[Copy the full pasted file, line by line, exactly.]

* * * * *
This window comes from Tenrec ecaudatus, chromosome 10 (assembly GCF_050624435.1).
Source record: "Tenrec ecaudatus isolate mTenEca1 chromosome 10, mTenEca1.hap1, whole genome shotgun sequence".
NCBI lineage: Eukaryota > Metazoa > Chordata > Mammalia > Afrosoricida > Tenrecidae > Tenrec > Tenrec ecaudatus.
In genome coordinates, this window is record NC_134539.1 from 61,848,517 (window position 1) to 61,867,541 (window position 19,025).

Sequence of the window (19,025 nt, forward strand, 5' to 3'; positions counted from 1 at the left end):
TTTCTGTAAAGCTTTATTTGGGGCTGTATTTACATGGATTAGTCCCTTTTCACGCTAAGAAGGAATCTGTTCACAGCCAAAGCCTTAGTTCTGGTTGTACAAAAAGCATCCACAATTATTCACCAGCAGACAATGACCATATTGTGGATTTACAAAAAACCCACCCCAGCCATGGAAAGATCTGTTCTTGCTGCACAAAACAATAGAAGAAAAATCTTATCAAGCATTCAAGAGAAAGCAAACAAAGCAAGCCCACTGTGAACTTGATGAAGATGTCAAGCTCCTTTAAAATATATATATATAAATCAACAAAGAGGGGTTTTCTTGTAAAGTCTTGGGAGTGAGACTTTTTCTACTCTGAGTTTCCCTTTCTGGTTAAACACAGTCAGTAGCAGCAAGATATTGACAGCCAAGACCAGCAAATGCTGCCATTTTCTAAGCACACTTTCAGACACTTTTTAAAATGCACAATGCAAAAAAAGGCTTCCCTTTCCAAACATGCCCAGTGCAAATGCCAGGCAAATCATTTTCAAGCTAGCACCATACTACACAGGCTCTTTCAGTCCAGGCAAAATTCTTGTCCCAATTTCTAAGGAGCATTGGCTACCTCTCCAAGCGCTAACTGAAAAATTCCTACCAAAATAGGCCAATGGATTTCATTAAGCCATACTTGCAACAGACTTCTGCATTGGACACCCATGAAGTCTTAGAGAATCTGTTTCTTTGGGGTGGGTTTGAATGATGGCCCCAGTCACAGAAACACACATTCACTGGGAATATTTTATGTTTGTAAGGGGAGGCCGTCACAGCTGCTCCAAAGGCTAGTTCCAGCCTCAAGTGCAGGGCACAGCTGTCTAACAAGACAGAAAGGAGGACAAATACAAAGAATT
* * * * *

This window comes from Tenrec ecaudatus, chromosome 10 (assembly GCF_050624435.1).
Source record: "Tenrec ecaudatus isolate mTenEca1 chromosome 10, mTenEca1.hap1, whole genome shotgun sequence".
NCBI lineage: Eukaryota > Metazoa > Chordata > Mammalia > Afrosoricida > Tenrecidae > Tenrec > Tenrec ecaudatus.
In genome coordinates, this window is record NC_134539.1 from 61,848,517 (window position 1) to 61,867,541 (window position 19,025).

Sequence of the window (19,025 nt, forward strand, 5' to 3'; positions counted from 1 at the left end):
TTTCTGTAAAGCTTTATTTGGGGCTGTATTTACATGGATTAGTCCCTTTTCACGCTAAGAAGGAATCTGTTCACAGCCAAAGCCTTAGTTCTGGTTGTACAAAAAGCATCCACAATTATTCACCAGCAGACAATGACCATATTGTGGATTTACAAAAAACCCACCCCAGCCATGGAAAGATCTGTTCTTGCTGCACAAAACAATAGAAGAAAAATCTTATCAAGCATTCAAGAGAAAGCAAACAAAGCAAGCCCACTGTGAACTTGATGAAGATGTCAAGCTCCTTTAAAATATATATATATAAATCAACAAAGAGGGGTTTTCTTGTAAAGTCTTGGGAGTGAGACTTTTTCTACTCTGAGTTTCCCTTTCTGGTTAAACACAGTCAGTAGCAGCAAGATATTGACAGCCAAGACCAGCAAATGCTGCCATTTTCTAAGCACACTTTCAGACACTTTTTAAAATGCACAATGCAAAAAAAGGCTTCCCTTTCCAAACATGCCCAGTGCAAATGCCAGGCAAATCATTTTCAAGCTAGCACCATACTACACAGGCTCTTTCAGTCCAGGCAAAATTCTTGTCCCAATTTCTAAGGAGCATTGGCTACCTCTCCAAGCGCTAACTGAAAAATTCCTACCAAAATAGGCCAATGGATTTCATTAAGCCATACTTGCAACAGACTTCTGCATTGGACACCCATGAAGTCTTAGAGAATCTGTTTCTTTGGGGTGGGTTTGAATGATGGCCCCAGTCACAGAAACACACATTCACTGGGAATATTTTATGTTTGTAAGGGGAGGCCGTCACAGCTGCTCCAAAGGCTAGTTCCAGCCTCAAGTGCAGGGCACAGCTGTCTAACAAGACAGAAAGGAGGACAAATACAAAGAATT